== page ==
Towards a reconception of the polarity between aesthetics and economics. Introductory remarks
According to the framework of the modern theory of knowledge, after their establishment in the second half of the 18th century as scientific disciplines, aesthetics and economics (and thus the aesthetic and the economic) had to part ways. It was thought that they marked the borderline between useless and useful from a social, ideological, cultural and philosophical-theoretical point of view. In these terms, their relationship has always been polarized into a dichotomy. Such polarity, although long perceived as irreconcilable, today may appear to be fruitful and, as such, deserves to be not only analyzed but also pursued. The peculiarity of this polarity is attested, for example, by the recent series of investigations carried out in various fields making polarity a strength, i.e. a reason for a reconsideration in positive of the relationship between aesthetics and economics. This article aims at understanding what it means to suggest that there could be a reconciliation between them. Does it mean that the aesthetic has laid down its weapons against the economic? Or does it mean that the aesthetic has won over the economic? We will suggest that reconciliation does not necessitate pacification, but it means initiating and keeping alive a dialogue and a confrontation that may entail also sharp contrasts. Reconciliation will be described as something which can mean that two conflicting terms are becoming dialectical polarities within a single overall antinomy, where mutual misrecognition becomes mutual recognition.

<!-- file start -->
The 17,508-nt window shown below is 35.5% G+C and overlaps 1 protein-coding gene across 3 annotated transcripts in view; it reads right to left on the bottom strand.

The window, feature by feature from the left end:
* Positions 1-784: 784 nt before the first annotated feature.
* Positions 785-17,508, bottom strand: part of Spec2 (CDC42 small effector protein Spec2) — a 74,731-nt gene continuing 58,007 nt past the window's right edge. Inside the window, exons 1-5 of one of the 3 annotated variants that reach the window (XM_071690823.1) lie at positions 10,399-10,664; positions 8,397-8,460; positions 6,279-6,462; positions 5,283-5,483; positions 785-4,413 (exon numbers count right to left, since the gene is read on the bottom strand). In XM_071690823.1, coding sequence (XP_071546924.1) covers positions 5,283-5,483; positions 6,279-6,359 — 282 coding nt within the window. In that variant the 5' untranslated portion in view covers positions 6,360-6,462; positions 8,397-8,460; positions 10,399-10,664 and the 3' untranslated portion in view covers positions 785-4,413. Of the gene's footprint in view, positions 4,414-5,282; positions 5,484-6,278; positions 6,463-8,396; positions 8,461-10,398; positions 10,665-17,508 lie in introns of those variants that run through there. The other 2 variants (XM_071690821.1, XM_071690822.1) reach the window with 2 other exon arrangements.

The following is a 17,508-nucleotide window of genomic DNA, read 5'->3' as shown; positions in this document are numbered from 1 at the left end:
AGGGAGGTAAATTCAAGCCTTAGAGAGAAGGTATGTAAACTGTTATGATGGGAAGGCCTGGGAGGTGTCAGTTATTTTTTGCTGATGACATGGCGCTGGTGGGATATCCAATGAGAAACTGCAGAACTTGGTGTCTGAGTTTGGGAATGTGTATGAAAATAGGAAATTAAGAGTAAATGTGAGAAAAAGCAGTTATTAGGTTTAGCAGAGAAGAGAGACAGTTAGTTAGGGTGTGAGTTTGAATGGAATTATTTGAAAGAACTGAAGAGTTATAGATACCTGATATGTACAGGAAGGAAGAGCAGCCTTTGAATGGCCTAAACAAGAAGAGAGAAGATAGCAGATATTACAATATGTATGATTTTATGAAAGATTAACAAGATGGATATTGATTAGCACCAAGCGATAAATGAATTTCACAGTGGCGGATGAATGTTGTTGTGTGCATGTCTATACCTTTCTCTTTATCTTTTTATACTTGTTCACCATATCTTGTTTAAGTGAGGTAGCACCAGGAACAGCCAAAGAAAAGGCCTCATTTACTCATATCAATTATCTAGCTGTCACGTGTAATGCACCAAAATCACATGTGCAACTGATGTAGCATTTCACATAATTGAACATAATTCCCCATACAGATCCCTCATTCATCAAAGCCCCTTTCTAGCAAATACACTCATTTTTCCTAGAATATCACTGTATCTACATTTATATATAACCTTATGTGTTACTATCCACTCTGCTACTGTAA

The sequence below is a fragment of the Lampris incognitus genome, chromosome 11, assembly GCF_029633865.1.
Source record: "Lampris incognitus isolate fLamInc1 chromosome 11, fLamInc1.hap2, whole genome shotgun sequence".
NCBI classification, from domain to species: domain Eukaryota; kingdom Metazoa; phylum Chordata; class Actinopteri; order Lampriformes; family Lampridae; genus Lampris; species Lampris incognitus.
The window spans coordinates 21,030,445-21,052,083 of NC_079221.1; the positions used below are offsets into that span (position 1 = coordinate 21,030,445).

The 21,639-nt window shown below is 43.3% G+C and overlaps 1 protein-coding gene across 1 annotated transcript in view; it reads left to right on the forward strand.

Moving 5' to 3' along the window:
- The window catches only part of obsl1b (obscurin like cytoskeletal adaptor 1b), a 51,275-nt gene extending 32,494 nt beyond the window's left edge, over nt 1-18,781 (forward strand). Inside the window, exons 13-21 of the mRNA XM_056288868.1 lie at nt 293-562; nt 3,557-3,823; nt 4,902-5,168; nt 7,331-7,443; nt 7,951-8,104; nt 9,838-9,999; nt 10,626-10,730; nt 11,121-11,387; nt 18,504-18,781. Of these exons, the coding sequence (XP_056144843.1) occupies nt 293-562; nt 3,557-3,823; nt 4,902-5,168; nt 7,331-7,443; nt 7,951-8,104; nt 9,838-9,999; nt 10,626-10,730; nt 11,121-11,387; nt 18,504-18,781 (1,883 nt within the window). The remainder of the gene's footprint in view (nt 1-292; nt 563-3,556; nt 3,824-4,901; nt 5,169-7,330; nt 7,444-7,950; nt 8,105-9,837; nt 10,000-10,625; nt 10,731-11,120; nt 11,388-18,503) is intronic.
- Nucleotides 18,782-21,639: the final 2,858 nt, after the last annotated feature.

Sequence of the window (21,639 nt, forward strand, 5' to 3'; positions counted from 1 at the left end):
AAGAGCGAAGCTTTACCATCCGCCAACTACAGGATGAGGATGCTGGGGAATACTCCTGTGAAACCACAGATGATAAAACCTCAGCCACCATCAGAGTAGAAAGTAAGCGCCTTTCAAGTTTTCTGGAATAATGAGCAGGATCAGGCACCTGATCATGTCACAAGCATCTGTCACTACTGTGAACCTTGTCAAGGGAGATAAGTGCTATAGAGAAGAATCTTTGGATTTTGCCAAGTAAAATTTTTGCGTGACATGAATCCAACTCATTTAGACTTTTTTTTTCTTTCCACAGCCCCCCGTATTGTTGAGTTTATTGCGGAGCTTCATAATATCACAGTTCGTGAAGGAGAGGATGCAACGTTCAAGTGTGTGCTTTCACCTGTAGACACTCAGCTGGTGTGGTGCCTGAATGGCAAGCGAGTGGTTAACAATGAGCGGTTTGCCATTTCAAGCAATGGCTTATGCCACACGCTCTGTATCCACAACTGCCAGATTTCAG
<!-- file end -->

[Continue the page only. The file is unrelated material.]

Aesthetics; Economics; Polarity
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